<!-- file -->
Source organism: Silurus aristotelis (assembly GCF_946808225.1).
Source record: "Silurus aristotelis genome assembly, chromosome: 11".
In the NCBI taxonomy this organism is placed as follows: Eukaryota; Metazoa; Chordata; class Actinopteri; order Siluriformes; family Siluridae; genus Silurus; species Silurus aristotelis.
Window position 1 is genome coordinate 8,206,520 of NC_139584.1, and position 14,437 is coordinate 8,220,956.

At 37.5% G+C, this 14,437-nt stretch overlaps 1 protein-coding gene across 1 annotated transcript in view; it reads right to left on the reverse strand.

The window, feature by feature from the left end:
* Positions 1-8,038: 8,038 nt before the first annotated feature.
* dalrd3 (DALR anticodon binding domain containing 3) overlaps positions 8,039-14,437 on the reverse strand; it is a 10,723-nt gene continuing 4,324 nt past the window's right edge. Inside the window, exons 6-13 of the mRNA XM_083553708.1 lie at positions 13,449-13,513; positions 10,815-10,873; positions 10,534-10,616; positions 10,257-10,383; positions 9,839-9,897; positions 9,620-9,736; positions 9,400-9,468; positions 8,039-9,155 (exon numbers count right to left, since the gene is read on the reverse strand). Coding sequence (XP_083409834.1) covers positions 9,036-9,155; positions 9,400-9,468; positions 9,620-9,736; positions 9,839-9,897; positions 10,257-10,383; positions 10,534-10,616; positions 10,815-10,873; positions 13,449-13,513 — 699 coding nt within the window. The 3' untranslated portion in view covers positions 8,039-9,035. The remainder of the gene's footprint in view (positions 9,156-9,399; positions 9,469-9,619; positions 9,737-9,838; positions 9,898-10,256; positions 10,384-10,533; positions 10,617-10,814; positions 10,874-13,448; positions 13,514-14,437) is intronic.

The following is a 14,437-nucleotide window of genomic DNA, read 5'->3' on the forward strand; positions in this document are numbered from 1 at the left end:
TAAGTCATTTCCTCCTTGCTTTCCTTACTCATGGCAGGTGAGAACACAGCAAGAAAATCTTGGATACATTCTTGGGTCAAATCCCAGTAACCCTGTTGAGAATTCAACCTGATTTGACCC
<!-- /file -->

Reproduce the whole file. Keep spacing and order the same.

Source organism: Silurus aristotelis (assembly GCF_946808225.1).
Source record: "Silurus aristotelis genome assembly, chromosome: 11".
In the NCBI taxonomy this organism is placed as follows: Eukaryota; Metazoa; Chordata; class Actinopteri; order Siluriformes; family Siluridae; genus Silurus; species Silurus aristotelis.
Window position 1 is genome coordinate 8,206,520 of NC_139584.1, and position 14,437 is coordinate 8,220,956.

At 37.5% G+C, this 14,437-nt stretch overlaps 1 protein-coding gene across 1 annotated transcript in view; it reads right to left on the reverse strand.

The window, feature by feature from the left end:
* Positions 1-8,038: 8,038 nt before the first annotated feature.
* dalrd3 (DALR anticodon binding domain containing 3) overlaps positions 8,039-14,437 on the reverse strand; it is a 10,723-nt gene continuing 4,324 nt past the window's right edge. Inside the window, exons 6-13 of the mRNA XM_083553708.1 lie at positions 13,449-13,513; positions 10,815-10,873; positions 10,534-10,616; positions 10,257-10,383; positions 9,839-9,897; positions 9,620-9,736; positions 9,400-9,468; positions 8,039-9,155 (exon numbers count right to left, since the gene is read on the reverse strand). Coding sequence (XP_083409834.1) covers positions 9,036-9,155; positions 9,400-9,468; positions 9,620-9,736; positions 9,839-9,897; positions 10,257-10,383; positions 10,534-10,616; positions 10,815-10,873; positions 13,449-13,513 — 699 coding nt within the window. The 3' untranslated portion in view covers positions 8,039-9,035. The remainder of the gene's footprint in view (positions 9,156-9,399; positions 9,469-9,619; positions 9,737-9,838; positions 9,898-10,256; positions 10,384-10,533; positions 10,617-10,814; positions 10,874-13,448; positions 13,514-14,437) is intronic.

The following is a 14,437-nucleotide window of genomic DNA, read 5'->3' on the forward strand; positions in this document are numbered from 1 at the left end:
TAAGTCATTTCCTCCTTGCTTTCCTTACTCATGGCAGGTGAGAACACAGCAAGAAAATCTTGGATACATTCTTGGGTCAAATCCCAGTAACCCTGTTGAGAATTCAACCTGATTTGACCC